“We are not a country that is isolated from the world. We have friends and family and business partners in every region of the world. We could just vaccinate Canadians and make them safe, but we don’t want to be disconnected from the world,” Gould said.
Dr. Richard Mihingo, the coordinator of Immunization and Vaccine Development at the World Health Organization (WHO) Africa region, said he understood that countries needed to ensure that their own citizens get vaccinated. He called the bilateral deals a “sad reality.”
“It is one thing to raise money, it is another to get access to the product. The funding is not enough if there is no supply. This complicates the situation,” he said.
The goal of WHO is to vaccinate 20% of the population in the Africa region by the end of 2020, but more meaningful coverage could take two to three years.
Mihingo believes the public health impacts could be severe if the virus festers in regions that fail to secure a vaccine.
African public health officials and scientists still remember the years-long tooth-and-nail fight to access life-saving drugs to combat HIV/Aids long after they were available in the West. More recently, despite similar talk of solidarity, the H1N1 flu vaccine arrived on the continent months after the peak of the epidemic in 2009.
Hussey believes that the COVID-19 vaccine debate will revive these painful memories. “This is not a new phenomenon. It has played itself out many times in the past,” he said.
There are numerous other historical and contemporary examples of life-saving drugs made available to the wealthy but not to the poor.
If the moral argument can’t win over solidarity, officials on the continent hope the public health argument will do so. Stamping out COVID-19 everywhere is an epidemiological necessity.
“Until everybody is protected, nobody can be safe. We are living in an interconnected world and even if those countries can protect themselves, they will be living on an island. We need a world where we can interact. Not just socially, but economically,” Mihingo said.
The long-term impact of any vaccination lag in poor countries will widen global inequalities, he believes.
Mihingo said that as rich countries vaccinate their citizens, it is likely that vaccine passports will become necessary for travel, study and commerce. This has already been tested by the Australian airline Qantas.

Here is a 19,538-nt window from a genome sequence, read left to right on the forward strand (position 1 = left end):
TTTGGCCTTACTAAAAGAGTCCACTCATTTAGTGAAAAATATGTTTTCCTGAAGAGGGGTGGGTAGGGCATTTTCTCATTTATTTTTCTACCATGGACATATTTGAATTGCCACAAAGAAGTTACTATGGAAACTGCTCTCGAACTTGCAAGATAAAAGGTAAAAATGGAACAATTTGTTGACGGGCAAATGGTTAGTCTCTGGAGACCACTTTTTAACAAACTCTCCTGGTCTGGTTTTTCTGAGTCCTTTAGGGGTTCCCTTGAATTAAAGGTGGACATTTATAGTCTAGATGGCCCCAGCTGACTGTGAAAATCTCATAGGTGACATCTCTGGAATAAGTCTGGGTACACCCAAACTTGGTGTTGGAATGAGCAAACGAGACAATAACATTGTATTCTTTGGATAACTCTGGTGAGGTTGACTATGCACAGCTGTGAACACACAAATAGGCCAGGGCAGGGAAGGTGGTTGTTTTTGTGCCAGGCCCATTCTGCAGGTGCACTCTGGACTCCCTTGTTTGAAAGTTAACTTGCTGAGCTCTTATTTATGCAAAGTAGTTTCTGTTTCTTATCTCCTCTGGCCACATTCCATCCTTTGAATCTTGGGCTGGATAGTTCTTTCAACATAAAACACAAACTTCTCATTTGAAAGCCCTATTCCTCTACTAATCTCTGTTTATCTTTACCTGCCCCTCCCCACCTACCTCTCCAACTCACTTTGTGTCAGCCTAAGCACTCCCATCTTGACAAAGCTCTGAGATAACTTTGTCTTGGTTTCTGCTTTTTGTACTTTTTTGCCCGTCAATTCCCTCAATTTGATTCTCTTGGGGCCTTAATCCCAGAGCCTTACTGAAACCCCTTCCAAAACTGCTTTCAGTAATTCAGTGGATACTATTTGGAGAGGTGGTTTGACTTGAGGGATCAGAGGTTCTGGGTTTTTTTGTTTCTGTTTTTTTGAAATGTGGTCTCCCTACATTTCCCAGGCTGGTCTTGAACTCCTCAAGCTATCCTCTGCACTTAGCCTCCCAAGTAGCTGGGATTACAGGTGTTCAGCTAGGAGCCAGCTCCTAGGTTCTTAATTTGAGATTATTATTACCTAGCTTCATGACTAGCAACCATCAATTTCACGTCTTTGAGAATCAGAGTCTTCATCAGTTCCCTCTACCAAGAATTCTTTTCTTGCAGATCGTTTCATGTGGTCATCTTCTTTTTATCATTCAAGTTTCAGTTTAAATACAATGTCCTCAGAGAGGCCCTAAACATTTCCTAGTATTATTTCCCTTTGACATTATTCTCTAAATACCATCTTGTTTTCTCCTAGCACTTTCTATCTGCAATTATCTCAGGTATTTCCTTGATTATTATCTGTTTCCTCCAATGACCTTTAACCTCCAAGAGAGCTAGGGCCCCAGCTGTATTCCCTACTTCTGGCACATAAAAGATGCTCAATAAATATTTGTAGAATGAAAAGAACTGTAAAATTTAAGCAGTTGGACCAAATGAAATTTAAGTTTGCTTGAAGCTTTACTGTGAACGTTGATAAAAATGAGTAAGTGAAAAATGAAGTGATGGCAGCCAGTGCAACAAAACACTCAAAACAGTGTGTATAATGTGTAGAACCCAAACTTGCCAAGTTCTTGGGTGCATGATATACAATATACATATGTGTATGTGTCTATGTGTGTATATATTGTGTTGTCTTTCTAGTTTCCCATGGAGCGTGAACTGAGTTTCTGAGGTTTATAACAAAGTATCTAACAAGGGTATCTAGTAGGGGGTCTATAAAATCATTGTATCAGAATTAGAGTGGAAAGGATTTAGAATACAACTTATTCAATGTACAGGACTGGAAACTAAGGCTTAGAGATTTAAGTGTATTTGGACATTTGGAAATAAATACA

It would be just one way that developing countries could be locked out as the rest of the world opens up. “It reminds me of the old apartheid days where a black African needed a pass to get out of his ghetto and get into the city. The notion of no one left behind, it is a lot of balderdash at the end of the day,” Hussey, the University of Cape Town’s professor, said.
A WINDOW TO GET IT RIGHT
Despite the extreme squeeze on vaccine supply, the goal of COVAX is to deliver nearly 1 billion vaccine doses to lower-income countries by the end of 2021.
Public health officials who spoke to CNN hope that wealthy countries will shift their unused orders into COVAX.
Gould said it’s too early to make those assurances, but that the Canadian government is in active discussions with COVAX on what a donation mechanism would look like.
Even if vaccines are shared, not all of them are suitable for low-income countries. The Pfizer/BioNTech and the Moderna vaccines are expensive and require extreme cold storage, a challenge for countries with limited health infrastructure.
The Chinese Sinopharm vaccine efficacy data is yet to be shared publicly, but Chinese officials are pushing it hard as a possible solution for low-income countries.
And while Johnson and Johnson has done a deal with South African pharmaceutical company Aspen Pharmacare to manufacture its vaccine, there is no guarantee those doses will go to the continent.
Perhaps the most promising early solution for low-income countries is the University of Oxford/Astrazeneca vaccine, the only one to date to have its efficacy and safety peer-reviewed.
The vaccine can be transported using basic refrigeration and 1 billion doses of the vaccine will be manufactured by the Serum institute in India and should be provided at manufacturing cost to poorer countries through COVAX.
Despite those commitments, billions more doses of the Oxford vaccine have already been committed elsewhere through bilateral deals.
Mihingo says the next few months will be critical to ensure that most of the world’s population isn’t left behind in the biggest vaccination drive of our time — for everyone’s sake.
“We must provide the minimum supply to low-income countries to ensure they can not only protect the lives of the most vulnerable, but also open up to opportunities to commerce and help lift themselves out of poverty,” he said.